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The Tōkaidō highway, connecting Edo with Kyoto, was the most vital thoroughfare in Japan. Its cultural presence in pre to early modern Japanese society led to the publication of woodblock print series, such as the widely known landscape prints by Hiroshige, that took this famous road as their theme.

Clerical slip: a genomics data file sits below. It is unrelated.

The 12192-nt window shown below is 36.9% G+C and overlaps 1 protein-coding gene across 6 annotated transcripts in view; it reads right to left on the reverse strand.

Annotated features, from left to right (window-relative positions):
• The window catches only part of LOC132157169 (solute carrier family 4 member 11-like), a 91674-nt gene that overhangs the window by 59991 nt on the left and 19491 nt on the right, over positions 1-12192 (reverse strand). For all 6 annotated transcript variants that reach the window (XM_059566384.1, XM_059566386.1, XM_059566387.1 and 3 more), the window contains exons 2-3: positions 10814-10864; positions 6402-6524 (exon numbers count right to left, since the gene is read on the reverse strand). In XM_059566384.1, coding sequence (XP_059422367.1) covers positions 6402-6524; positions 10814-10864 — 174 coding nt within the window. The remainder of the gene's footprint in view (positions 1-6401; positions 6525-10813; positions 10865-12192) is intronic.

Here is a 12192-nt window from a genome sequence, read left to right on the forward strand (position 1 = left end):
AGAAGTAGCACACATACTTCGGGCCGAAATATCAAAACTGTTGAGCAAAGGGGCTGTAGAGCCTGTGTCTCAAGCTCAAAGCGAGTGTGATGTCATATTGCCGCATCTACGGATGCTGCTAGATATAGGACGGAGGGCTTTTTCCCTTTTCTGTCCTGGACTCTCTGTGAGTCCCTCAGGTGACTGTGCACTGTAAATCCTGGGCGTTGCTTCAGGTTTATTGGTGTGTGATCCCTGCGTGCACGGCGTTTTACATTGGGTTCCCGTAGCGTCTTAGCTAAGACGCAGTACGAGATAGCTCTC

The prints of Utagawa Kunisada, the most sought-after woodblock print designer of his day, represent a different treatment of the Tōkaidō, in which popular kabuki actors in specific roles are paired with Tōkaidō post stations. This study discusses the phenomenon of serialization in Japanese prints outlining its marketing mechanisms and concepts. It then proceeds to unravel Kunisada's pairings of post-stations and kabuki roles, which served as puzzles for his audience to decipher. Finally, this study analyzes Kunisada's methods when he invented and developed these patterns.